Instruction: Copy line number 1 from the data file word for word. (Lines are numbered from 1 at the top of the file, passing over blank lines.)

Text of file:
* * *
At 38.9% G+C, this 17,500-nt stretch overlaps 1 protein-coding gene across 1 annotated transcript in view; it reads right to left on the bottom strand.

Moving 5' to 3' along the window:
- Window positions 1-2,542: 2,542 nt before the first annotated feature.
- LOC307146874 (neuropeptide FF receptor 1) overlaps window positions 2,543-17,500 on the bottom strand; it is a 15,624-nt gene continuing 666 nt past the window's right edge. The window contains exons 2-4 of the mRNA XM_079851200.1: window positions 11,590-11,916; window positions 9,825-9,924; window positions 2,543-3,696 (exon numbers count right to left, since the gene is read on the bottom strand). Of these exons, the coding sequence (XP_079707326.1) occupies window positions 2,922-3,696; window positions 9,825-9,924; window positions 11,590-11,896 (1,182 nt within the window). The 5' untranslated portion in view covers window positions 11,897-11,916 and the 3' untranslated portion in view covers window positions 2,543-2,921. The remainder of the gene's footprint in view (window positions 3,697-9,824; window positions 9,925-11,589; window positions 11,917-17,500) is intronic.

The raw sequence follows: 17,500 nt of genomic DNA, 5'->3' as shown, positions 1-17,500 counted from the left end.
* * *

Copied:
At 38.9% G+C, this 17,500-nt stretch overlaps 1 protein-coding gene across 1 annotated transcript in view; it reads right to left on the bottom strand.